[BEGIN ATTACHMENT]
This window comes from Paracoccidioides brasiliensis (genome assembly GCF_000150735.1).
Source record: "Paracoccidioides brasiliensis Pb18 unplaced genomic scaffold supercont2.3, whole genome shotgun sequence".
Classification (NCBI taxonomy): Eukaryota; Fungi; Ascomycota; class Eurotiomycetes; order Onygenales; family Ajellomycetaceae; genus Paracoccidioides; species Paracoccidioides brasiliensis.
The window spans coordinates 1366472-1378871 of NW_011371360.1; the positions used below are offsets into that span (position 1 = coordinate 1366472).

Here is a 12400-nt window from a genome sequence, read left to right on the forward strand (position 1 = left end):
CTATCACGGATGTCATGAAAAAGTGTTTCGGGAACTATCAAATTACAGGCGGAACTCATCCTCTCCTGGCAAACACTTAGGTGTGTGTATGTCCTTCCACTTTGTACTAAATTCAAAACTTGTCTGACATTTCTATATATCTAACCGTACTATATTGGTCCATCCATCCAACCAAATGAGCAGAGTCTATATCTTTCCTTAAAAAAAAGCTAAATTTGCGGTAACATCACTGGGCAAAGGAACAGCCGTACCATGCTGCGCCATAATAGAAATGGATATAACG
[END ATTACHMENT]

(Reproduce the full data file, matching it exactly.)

This window comes from Paracoccidioides brasiliensis (genome assembly GCF_000150735.1).
Source record: "Paracoccidioides brasiliensis Pb18 unplaced genomic scaffold supercont2.3, whole genome shotgun sequence".
Classification (NCBI taxonomy): Eukaryota; Fungi; Ascomycota; class Eurotiomycetes; order Onygenales; family Ajellomycetaceae; genus Paracoccidioides; species Paracoccidioides brasiliensis.
The window spans coordinates 1366472-1378871 of NW_011371360.1; the positions used below are offsets into that span (position 1 = coordinate 1366472).

Here is a 12400-nt window from a genome sequence, read left to right on the forward strand (position 1 = left end):
CTATCACGGATGTCATGAAAAAGTGTTTCGGGAACTATCAAATTACAGGCGGAACTCATCCTCTCCTGGCAAACACTTAGGTGTGTGTATGTCCTTCCACTTTGTACTAAATTCAAAACTTGTCTGACATTTCTATATATCTAACCGTACTATATTGGTCCATCCATCCAACCAAATGAGCAGAGTCTATATCTTTCCTTAAAAAAAAGCTAAATTTGCGGTAACATCACTGGGCAAAGGAACAGCCGTACCATGCTGCGCCATAATAGAAATGGATATAACG